Botox approved as overactive bladder treatment

Botox (botulinum toxin type A) can now be used to treat overactive bladder in patients inadequately managed by anticholinergics.

Botox is the only brand of botulinum toxin that is licensed for the treatment of overactive bladder

Already indicated for urinary incontinence due to neurogenic detrusor overactivity in patients with subcervical spinal cord injury or multiple sclerosis, Botox is now also licensed as a treatment for symptoms of urinary frequency, urgency and incontinence caused by overactive bladder. 

Fewer incontinence episodes

Two double-blind, placebo-controlled, 24-week phase III clinical studies examined the effect of Botox in this setting. Investigators randomised a total of 1,105 patients (mean age 60 years), whose symptoms had not been adequately managed with one or more anticholinergics, to receive either 100 Units of Botox (n=557) or placebo (n=548) by injection into the bladder wall. Participants were required to discontinue any anticholinergics before undergoing study treatment.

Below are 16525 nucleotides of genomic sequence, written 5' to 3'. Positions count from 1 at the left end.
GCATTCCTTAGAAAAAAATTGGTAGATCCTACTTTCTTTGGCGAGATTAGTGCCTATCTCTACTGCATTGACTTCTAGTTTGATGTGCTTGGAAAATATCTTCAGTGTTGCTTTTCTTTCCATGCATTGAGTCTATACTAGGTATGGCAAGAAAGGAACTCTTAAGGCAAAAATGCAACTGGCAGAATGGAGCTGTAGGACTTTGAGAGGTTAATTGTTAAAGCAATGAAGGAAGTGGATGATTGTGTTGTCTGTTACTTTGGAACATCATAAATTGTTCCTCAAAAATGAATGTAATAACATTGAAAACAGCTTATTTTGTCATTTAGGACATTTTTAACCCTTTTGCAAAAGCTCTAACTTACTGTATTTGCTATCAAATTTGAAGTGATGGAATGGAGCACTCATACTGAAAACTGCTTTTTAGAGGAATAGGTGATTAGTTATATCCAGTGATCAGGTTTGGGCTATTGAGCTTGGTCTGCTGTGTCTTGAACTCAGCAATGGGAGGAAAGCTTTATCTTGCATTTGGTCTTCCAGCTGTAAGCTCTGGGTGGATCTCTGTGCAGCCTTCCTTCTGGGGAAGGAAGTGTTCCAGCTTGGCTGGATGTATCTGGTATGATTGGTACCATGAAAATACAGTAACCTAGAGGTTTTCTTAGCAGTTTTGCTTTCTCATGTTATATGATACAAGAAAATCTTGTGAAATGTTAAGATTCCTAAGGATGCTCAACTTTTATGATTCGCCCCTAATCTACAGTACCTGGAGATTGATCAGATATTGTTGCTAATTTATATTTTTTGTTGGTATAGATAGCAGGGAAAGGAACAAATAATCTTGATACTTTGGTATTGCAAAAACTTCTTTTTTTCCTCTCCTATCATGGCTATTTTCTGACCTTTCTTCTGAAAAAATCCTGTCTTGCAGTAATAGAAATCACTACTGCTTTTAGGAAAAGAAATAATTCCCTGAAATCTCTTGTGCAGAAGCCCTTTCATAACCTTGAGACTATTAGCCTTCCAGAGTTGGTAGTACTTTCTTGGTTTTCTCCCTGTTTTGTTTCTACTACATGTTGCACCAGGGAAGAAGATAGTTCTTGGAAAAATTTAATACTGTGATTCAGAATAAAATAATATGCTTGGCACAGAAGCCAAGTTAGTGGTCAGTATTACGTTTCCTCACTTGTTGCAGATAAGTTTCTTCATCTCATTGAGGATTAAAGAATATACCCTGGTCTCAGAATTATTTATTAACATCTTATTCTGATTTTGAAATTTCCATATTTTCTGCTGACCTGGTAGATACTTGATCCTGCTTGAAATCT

After 12 weeks, the mean number of  daily urinary incontinence episodes (co-primary endpoint) had decreased by 2.74 in patients who underwent Botox treatment and by 0.95 in those who received placebo (p<0.001). Overall, 61.8% of patients in the Botox group reported a positive response on the treatment benefit scale (second co-primary endpoint), compared with 28.0% of those in the placebo group (p<0.001). 

Botox is recommended by NICE as an option to treat overactive bladder caused by detrusor overactivity that has not responded to conservative management.

View Botox drug record

Further information: Allergan

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